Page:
Castles have provided shelter and beauty for diverse groups of people for thousands of years. They represent one of the great architectural achievements of mankind and say a lot about the history of the people who lived in them. Following these simple step-by-step instructions you can make a realistic model of a castle with little time and money. Building a model castle will help you to appreciate what life was like inside one of them, while creating an attractive display for your home.
Get an image of a castle to copy. Castles came in so many different shapes and sizes that there is really no single generic one from which to build a model. Perhaps try a basic rectangular castle without any fancy details, such as the Bodiam Castle in England (see Resources).
Draw a basic floor plan onto a sturdy piece of cardboard or plywood. Leave plenty of room for a moat and or garden. The basic rectanglular design has a large tower at each of the four corners of the castle with walls in between. Towers should be taller than the walls by a proportion of about 3:2.
Include a large gate house and drawbridge in your floor plan. The interior of the castle does not need to be complex. Include one large rectangular building (the great hall) and a few smaller ones for storage and servants.
Cut the cardboard tubes at the same length. Cut the top of the tubes in an alternating square pattern to create battlements (see Resources). Glue tubes directly onto the floor plan to create towers and allow to dry before doing anything else.
Purchase a bunch of long and narrow rectangular boxes (the type used for flat screen televisions should work well). Cut the boxes so that they fit snugly between the towers. Glue the walls to floor plan as well as to the sides of the towers. Create battlements for the tops of the walls by cutting a strip of cardboard in an alternating square pattern and attach with glue (to both sides of the wall).
Place the gate house between two of the towers, in the centre of the wall. Cut a large, pointed dome onto opposite sides of the gate house to serve as a gate. Glue the gate house to the floor plan and fill in any space between the gate house and the towers with sections of wall. Cut out battlements for the top of the gate house and attach with glue.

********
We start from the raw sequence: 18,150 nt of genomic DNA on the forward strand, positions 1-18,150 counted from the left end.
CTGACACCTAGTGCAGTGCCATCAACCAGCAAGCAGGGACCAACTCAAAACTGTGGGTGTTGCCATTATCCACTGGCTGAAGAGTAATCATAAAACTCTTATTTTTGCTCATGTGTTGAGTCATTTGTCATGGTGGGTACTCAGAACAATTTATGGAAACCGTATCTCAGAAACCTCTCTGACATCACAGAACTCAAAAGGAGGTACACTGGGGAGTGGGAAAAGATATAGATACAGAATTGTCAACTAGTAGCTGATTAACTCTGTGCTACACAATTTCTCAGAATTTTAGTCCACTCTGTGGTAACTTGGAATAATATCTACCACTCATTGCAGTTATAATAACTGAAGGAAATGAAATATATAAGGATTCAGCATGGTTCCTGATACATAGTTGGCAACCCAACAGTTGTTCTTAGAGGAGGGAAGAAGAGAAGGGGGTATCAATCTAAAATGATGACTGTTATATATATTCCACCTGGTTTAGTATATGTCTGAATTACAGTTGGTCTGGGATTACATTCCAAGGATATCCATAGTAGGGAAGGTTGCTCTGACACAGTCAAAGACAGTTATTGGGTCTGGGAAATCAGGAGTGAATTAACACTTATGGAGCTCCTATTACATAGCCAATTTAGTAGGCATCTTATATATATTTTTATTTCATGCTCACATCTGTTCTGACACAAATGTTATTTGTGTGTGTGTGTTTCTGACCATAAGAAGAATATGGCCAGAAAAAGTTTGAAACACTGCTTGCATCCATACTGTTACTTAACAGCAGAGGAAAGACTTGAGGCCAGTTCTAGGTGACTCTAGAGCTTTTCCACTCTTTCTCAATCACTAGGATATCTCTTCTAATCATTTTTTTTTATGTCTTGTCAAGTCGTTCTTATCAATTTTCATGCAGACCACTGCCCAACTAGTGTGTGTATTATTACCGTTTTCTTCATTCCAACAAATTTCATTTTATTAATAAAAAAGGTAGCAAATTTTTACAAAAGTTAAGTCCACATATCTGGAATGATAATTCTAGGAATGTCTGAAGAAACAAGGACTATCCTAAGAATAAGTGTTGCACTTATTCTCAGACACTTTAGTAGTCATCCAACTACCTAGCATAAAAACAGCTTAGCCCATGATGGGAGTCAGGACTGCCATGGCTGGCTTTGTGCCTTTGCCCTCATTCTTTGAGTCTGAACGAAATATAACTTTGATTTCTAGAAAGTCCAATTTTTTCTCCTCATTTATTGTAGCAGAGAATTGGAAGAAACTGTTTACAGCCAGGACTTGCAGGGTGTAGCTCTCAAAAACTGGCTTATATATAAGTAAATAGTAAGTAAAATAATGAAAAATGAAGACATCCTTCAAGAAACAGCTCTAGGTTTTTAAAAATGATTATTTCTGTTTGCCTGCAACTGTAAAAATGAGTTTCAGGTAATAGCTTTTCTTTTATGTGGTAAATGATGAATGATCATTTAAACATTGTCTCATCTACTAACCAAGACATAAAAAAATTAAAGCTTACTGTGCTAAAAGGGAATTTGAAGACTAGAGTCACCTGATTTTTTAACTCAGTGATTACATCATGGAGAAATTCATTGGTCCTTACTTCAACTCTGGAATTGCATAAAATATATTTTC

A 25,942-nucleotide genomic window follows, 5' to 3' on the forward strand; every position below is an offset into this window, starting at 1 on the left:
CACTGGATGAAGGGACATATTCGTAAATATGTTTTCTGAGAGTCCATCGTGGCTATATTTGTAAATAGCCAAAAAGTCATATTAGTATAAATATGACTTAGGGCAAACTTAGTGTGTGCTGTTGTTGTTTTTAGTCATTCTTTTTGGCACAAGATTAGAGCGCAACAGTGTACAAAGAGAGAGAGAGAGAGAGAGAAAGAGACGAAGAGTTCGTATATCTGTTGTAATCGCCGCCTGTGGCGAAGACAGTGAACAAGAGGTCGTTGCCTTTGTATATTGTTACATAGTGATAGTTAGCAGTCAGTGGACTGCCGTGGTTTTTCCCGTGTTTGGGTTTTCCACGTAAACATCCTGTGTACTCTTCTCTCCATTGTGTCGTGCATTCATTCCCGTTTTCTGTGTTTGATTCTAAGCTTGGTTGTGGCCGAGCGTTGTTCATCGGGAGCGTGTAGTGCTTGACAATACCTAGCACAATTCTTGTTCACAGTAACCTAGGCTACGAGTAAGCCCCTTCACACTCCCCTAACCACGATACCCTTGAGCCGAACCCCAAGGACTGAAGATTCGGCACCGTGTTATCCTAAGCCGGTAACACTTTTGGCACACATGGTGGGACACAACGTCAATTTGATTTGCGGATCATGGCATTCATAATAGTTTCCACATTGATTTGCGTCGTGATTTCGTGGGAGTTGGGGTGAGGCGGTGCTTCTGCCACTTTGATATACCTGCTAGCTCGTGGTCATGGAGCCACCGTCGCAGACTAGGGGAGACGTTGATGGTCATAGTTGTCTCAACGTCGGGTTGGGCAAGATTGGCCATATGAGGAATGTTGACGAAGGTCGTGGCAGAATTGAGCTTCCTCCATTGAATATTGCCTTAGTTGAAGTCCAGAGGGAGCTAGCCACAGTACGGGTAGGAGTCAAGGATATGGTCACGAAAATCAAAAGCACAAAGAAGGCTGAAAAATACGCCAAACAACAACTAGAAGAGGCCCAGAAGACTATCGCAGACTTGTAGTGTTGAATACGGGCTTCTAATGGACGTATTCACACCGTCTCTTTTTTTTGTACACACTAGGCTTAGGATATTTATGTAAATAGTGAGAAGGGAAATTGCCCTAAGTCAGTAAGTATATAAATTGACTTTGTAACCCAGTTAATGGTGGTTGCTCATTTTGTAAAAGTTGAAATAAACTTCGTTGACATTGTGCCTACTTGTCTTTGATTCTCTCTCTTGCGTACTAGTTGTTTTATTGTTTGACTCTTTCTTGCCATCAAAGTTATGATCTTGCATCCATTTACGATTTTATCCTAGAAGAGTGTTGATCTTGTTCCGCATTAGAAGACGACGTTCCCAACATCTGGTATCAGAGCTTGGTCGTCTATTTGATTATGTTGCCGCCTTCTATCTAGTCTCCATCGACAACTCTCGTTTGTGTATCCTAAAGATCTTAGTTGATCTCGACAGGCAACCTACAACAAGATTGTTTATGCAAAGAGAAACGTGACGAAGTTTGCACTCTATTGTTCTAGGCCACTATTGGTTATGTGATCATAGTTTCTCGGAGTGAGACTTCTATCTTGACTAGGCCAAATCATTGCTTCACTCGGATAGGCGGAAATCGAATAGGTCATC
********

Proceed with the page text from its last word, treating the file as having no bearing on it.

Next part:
Place a large rectangular box inside the walls of the castle to serve as a great hall. The great hall needs a steep, pitched roof, which can be built by gluing three pieces of cardboard together into a triangle and attaching it to the top of the box. Finally, cut small arched holes for doors and windows throughout the castle with a utility knife.
Decorate your castle to give it a realistic appearance. Castles were built from heavy stone in multiple layers. Sketch layers of stone with a pencil on all surfaces of the castle. Use markers or paint to then colour the stones, leaving a thin dark line between stones to show the separation between layers.
Glue small coloured flags (made easily with tooth picks and paper) to the castle. Build a drawbridge with a thick, rectangular piece of cardboard roughly the size of the gate. Draw pathways leading between various doors on the castle floor. Colour in blank areas with green to represent grass.
Add a little more realism to your castle by cutting out small outlines of guards and glue them in defensive positions throughout the castle. Colour the moat blue and the area surrounding the castle green to represent vegetation.